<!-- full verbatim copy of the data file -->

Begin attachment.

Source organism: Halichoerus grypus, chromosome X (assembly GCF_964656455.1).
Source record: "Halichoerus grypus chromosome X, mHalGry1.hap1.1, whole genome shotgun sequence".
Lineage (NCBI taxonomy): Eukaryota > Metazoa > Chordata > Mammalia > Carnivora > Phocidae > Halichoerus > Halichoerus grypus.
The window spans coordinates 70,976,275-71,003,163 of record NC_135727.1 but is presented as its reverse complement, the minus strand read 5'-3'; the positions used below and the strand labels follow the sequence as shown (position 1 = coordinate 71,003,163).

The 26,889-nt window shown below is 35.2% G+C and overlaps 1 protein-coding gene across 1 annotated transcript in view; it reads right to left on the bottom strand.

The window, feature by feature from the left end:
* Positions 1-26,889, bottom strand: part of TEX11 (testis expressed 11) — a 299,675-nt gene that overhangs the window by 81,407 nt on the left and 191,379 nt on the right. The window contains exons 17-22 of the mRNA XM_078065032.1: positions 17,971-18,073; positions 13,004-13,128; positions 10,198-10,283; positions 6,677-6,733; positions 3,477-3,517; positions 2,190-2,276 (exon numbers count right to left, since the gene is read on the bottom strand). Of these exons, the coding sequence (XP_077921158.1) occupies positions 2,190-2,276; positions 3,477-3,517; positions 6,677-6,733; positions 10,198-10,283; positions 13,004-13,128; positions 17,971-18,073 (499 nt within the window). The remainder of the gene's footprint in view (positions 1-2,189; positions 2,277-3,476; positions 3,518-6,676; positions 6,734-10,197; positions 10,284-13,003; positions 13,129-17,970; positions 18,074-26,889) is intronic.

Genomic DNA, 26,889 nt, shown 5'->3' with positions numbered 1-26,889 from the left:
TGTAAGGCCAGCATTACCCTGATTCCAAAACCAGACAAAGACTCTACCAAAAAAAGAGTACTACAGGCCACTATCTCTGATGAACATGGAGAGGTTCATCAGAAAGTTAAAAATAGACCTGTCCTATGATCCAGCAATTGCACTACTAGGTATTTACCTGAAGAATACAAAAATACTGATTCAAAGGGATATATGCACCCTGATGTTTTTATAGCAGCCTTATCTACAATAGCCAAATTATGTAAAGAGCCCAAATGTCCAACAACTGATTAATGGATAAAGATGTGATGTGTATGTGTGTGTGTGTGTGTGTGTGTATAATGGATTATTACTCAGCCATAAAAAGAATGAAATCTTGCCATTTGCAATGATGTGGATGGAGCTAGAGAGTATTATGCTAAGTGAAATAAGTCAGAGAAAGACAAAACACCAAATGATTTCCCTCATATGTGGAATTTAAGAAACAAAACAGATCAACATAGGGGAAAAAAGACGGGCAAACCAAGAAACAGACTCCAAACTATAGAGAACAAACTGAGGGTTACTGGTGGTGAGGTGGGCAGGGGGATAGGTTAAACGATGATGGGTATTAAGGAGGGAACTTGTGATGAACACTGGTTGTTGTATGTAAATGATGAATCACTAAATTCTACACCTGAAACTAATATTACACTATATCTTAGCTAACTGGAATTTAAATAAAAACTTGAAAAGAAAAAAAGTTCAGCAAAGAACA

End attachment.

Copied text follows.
Source organism: Halichoerus grypus, chromosome X (assembly GCF_964656455.1).
Source record: "Halichoerus grypus chromosome X, mHalGry1.hap1.1, whole genome shotgun sequence".
Lineage (NCBI taxonomy): Eukaryota > Metazoa > Chordata > Mammalia > Carnivora > Phocidae > Halichoerus > Halichoerus grypus.
The window spans coordinates 70,976,275-71,003,163 of record NC_135727.1 but is presented as its reverse complement, the minus strand read 5'-3'; the positions used below and the strand labels follow the sequence as shown (position 1 = coordinate 71,003,163).

The 26,889-nt window shown below is 35.2% G+C and overlaps 1 protein-coding gene across 1 annotated transcript in view; it reads right to left on the bottom strand.

The window, feature by feature from the left end:
* Positions 1-26,889, bottom strand: part of TEX11 (testis expressed 11) — a 299,675-nt gene that overhangs the window by 81,407 nt on the left and 191,379 nt on the right. The window contains exons 17-22 of the mRNA XM_078065032.1: positions 17,971-18,073; positions 13,004-13,128; positions 10,198-10,283; positions 6,677-6,733; positions 3,477-3,517; positions 2,190-2,276 (exon numbers count right to left, since the gene is read on the bottom strand). Of these exons, the coding sequence (XP_077921158.1) occupies positions 2,190-2,276; positions 3,477-3,517; positions 6,677-6,733; positions 10,198-10,283; positions 13,004-13,128; positions 17,971-18,073 (499 nt within the window). The remainder of the gene's footprint in view (positions 1-2,189; positions 2,277-3,476; positions 3,518-6,676; positions 6,734-10,197; positions 10,284-13,003; positions 13,129-17,970; positions 18,074-26,889) is intronic.

Genomic DNA, 26,889 nt, shown 5'->3' with positions numbered 1-26,889 from the left:
TGTAAGGCCAGCATTACCCTGATTCCAAAACCAGACAAAGACTCTACCAAAAAAAGAGTACTACAGGCCACTATCTCTGATGAACATGGAGAGGTTCATCAGAAAGTTAAAAATAGACCTGTCCTATGATCCAGCAATTGCACTACTAGGTATTTACCTGAAGAATACAAAAATACTGATTCAAAGGGATATATGCACCCTGATGTTTTTATAGCAGCCTTATCTACAATAGCCAAATTATGTAAAGAGCCCAAATGTCCAACAACTGATTAATGGATAAAGATGTGATGTGTATGTGTGTGTGTGTGTGTGTGTGTATAATGGATTATTACTCAGCCATAAAAAGAATGAAATCTTGCCATTTGCAATGATGTGGATGGAGCTAGAGAGTATTATGCTAAGTGAAATAAGTCAGAGAAAGACAAAACACCAAATGATTTCCCTCATATGTGGAATTTAAGAAACAAAACAGATCAACATAGGGGAAAAAAGACGGGCAAACCAAGAAACAGACTCCAAACTATAGAGAACAAACTGAGGGTTACTGGTGGTGAGGTGGGCAGGGGGATAGGTTAAACGATGATGGGTATTAAGGAGGGAACTTGTGATGAACACTGGTTGTTGTATGTAAATGATGAATCACTAAATTCTACACCTGAAACTAATATTACACTATATCTTAGCTAACTGGAATTTAAATAAAAACTTGAAAAGAAAAAAAGTTCAGCAAAGAACA